Archive | September, 2011

Manuel Antonio y Tortuguero

28 Sep

Somehow I let three weeks slip by without doing anything with this blog.  It’s an unfortunate habit of mine; I’ll obsess over something for a while and then abruptly lose interest.  That’s how I wrote my book; working in great bursts of 10, 12, 14-hour days, ignoring it for months, and eventually picking it up again.  Anyway, since I have a bit of catching up to do, I’ll be sandwiching this month’s two weekend trips into one post.

The first trip was part of the Sol program, with my group of ten and our program coordinator, Maria.  It was an easy bus ride from Heredia to Manuel Antonio, with a stop along the way to see some crocodiles.

Manuel Antonio is a national park located in the middle of Costa Rica’s Pacific coast.  The small inland area of the park is unexceptional (our ‘hike’ consisted of a short walk along a gravel path to the beach) but the beaches are beautiful.  It’s a touristy, unexciting place, but it makes for a relaxing weekend.

Our second trip was to Tortuguero, a national park located on the Caribbean coast.  It’s one of the more remote places in Costa Rica; the only way to reach the park is by boat (after taking two or three buses).  I was lucky enough to sit next to a local who pointed out birds, lizards, caimans, and monkeys as we wound through the canals.

There are a number of tours opted in Tortuguero; ours were included in our package.  Sixty dollars bought each of us two nights at the hotel, two breakfasts, a canal tour, and a nighttime turtle tour.  The canal tour started out on the river and moved into stretches of water so narrow and overgrown it was like passing through a great green tunnel.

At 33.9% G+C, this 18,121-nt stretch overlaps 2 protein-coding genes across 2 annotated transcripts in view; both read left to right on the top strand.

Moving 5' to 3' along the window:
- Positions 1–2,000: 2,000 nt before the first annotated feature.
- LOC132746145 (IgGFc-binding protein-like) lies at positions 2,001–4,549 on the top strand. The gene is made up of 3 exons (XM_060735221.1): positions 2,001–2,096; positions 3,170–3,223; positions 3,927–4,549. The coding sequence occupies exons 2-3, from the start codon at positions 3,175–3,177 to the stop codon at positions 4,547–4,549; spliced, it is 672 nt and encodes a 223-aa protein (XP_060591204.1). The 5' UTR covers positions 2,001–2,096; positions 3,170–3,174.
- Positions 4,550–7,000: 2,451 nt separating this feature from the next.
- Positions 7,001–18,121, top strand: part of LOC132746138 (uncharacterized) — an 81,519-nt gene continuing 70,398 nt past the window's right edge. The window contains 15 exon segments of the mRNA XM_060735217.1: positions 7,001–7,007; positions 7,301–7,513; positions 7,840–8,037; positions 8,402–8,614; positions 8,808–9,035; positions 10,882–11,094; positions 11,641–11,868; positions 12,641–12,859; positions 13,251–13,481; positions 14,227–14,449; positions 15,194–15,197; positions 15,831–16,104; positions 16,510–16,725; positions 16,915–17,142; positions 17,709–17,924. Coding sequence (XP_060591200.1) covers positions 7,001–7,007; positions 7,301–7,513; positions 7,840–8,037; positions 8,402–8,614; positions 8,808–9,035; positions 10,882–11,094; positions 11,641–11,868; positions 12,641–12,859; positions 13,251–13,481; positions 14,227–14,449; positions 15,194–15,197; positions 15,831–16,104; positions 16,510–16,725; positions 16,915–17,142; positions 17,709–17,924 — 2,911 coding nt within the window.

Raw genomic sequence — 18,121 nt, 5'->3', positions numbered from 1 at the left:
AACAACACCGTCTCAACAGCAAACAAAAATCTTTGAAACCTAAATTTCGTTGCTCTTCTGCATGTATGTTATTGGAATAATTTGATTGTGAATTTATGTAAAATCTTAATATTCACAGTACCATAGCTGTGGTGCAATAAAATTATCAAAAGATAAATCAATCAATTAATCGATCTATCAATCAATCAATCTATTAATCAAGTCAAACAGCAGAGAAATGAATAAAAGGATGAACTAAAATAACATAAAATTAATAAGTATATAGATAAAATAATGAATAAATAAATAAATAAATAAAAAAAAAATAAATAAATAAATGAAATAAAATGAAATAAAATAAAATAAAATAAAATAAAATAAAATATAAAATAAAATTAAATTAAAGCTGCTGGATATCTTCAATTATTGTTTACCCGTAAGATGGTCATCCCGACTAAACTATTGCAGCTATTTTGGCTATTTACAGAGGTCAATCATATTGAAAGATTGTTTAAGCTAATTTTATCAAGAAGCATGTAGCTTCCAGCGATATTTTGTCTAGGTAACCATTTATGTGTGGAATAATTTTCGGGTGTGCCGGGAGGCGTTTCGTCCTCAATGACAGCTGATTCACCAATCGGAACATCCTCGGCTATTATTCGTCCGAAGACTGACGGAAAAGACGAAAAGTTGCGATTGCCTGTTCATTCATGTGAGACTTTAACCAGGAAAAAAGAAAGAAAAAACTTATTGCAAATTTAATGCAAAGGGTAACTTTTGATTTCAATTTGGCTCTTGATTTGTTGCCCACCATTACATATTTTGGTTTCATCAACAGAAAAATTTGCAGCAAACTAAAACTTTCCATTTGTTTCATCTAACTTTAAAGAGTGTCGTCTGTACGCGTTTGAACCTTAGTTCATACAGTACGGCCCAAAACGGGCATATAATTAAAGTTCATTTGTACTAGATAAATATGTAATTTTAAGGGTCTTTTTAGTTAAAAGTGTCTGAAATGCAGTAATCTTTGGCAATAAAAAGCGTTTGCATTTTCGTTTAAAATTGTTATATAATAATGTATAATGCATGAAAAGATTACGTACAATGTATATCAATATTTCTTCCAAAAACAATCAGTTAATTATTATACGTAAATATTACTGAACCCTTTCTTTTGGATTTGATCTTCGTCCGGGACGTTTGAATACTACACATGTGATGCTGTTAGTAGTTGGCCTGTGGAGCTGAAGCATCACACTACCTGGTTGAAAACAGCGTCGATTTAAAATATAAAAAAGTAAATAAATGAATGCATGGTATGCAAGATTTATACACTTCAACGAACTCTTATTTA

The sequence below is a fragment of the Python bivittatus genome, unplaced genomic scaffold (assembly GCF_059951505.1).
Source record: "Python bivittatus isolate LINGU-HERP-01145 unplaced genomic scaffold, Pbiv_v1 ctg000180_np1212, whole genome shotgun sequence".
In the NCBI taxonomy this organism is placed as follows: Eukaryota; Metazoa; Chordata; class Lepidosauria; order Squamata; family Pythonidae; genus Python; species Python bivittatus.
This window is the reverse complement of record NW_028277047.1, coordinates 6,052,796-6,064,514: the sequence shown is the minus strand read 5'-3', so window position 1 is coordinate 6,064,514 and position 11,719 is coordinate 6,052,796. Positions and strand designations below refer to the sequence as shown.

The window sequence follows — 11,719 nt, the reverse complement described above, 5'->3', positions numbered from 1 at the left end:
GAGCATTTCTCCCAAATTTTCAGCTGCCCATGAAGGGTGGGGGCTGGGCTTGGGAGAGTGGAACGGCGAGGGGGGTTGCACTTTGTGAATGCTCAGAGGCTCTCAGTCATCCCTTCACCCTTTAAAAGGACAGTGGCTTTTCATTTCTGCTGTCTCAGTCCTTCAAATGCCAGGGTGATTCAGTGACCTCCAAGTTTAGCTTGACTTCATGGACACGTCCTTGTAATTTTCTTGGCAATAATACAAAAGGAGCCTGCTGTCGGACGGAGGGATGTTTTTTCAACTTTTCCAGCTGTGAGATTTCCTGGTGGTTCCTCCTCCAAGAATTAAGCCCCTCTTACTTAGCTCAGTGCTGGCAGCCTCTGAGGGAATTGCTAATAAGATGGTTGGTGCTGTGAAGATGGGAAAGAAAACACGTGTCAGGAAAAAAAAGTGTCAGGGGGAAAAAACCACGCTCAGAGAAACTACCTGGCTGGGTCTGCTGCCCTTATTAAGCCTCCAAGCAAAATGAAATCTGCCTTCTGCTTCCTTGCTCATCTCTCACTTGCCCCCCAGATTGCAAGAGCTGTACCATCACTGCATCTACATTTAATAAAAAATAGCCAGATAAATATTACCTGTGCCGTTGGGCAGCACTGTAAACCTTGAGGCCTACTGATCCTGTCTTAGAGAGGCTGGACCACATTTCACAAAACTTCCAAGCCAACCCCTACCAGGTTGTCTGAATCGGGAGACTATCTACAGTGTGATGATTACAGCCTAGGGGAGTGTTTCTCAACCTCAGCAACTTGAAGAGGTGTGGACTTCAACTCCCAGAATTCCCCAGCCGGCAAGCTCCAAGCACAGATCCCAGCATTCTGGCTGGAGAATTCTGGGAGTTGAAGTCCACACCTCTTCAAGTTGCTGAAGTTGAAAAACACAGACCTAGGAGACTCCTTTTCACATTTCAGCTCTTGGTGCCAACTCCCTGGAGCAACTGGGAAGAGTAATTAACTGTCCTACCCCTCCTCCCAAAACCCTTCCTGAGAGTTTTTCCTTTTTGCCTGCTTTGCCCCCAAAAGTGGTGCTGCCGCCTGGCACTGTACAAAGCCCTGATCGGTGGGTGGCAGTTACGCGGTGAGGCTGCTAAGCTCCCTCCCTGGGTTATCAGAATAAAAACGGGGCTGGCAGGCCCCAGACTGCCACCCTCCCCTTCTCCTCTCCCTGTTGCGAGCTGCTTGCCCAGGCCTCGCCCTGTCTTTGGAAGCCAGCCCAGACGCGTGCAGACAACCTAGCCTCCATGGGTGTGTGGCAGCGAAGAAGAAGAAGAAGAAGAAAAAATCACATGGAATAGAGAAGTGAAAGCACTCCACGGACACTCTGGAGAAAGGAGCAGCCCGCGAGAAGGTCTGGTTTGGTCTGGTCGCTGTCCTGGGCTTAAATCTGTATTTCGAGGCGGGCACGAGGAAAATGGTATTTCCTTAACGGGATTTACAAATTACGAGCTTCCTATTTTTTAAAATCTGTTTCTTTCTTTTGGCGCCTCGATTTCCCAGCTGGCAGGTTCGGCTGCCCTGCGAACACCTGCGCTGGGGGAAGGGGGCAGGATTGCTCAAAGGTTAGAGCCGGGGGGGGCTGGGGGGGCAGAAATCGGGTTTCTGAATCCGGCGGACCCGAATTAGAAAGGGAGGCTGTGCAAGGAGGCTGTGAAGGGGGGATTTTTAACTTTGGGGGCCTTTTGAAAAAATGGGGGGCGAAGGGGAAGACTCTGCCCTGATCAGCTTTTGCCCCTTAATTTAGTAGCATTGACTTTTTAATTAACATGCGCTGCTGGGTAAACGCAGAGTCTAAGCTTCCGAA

The turtle tour started out well enough (we saw a number of massive green turtles dragging themselves onto the beach to lay their eggs), but ours was ruined when one of the of the turtles was frightened back into the water, leaving an unburried nest and a trail of doomed eggs behind her.  Our guide assured us that it was just bad luck, that the turtles rarely react to the tour groups.  I tried to take her word for it, but the guilt of frightening a mother from her nest marred the remainder of the tour for me.

That bad experience aside, Tortuguero is a great place to visit.  The town itself is small, but unique and full of personality.  A small number of locals live on a narrow (like, less than five minutes walking from one side to the other narrow) strip of land between the ocean and the river.  There’s food, drinks and souvenirs everywhere and a number of hotels and hostels, but so far it’s escaped the overdeveloped sameness that plagues so many tourism hotspots.  There are local kids and dogs everywhere underfoot, and the trail into the national park starts just at the end of the road.  There are also huge pieces of rusting machinery scattered around town, relics from Tortugero’s logging days.

Lost in Heredia

6 Sep

I’ve been here for less than a week, but it feels like so much longer. Everything’s going great, and I’m settling into life in Costa Rica.  I wandered around town on Sunday with Laura, another Sol student.  We let ourselves get lost in Heredia and ended up wandering around a beautiful cemetery before finally heading back to the center of town for fresh coconut milk and empanadas.